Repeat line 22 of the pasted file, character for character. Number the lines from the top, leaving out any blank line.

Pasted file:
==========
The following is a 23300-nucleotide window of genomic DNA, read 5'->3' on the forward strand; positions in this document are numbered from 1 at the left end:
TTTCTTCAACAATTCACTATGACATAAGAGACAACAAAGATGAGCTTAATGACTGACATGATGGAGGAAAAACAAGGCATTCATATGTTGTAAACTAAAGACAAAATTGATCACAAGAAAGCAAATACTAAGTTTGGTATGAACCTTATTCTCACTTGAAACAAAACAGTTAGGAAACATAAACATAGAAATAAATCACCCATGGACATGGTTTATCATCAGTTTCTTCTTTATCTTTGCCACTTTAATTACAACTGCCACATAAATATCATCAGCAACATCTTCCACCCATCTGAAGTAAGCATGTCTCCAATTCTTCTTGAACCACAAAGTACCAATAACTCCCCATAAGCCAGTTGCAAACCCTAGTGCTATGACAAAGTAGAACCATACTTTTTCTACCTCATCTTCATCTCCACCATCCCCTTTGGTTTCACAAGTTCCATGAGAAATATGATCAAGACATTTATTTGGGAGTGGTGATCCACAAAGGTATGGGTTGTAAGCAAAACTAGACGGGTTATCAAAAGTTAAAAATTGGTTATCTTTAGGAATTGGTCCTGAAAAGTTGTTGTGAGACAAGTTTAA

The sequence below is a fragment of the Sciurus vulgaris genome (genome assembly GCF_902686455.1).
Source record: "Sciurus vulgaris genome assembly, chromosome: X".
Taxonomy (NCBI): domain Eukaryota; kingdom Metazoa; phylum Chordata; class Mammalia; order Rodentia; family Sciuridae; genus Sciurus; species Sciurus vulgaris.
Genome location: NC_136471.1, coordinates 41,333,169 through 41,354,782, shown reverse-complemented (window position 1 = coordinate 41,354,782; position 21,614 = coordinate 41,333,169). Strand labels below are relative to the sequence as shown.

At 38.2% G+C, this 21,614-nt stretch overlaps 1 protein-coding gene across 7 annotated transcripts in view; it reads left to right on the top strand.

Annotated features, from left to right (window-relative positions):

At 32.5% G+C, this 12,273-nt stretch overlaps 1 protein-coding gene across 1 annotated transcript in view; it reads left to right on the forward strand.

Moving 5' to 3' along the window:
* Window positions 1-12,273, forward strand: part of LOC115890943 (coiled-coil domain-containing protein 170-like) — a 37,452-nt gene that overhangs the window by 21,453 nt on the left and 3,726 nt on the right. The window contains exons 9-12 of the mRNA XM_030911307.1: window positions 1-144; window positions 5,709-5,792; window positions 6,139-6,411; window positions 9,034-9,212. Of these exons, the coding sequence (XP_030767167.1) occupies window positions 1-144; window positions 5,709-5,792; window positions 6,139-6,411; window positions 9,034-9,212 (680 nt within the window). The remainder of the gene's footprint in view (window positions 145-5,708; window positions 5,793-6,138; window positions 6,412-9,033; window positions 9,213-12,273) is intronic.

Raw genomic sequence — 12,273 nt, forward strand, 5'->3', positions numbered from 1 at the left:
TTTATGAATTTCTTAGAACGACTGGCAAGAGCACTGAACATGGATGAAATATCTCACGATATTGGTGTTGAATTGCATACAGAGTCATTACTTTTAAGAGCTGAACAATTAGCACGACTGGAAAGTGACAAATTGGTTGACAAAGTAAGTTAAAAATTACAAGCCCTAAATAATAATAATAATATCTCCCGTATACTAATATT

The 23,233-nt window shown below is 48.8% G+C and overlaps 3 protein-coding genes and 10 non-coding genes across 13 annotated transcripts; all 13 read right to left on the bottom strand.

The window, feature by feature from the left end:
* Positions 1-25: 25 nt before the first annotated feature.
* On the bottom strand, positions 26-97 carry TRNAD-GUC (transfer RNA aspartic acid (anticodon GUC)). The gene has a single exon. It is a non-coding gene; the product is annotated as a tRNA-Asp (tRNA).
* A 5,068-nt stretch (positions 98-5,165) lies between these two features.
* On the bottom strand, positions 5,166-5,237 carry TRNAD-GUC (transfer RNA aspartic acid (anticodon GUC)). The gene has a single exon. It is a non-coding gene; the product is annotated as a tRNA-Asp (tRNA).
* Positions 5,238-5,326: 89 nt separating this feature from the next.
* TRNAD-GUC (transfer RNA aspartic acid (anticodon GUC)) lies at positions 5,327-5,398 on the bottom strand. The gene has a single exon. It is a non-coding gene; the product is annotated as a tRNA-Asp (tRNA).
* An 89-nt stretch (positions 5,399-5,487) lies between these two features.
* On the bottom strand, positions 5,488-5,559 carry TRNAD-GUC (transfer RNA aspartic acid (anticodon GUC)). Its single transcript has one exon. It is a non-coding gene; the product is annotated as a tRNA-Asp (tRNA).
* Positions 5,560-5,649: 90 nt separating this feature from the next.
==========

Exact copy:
* An 89-nt stretch (positions 5,399-5,487) lies between these two features.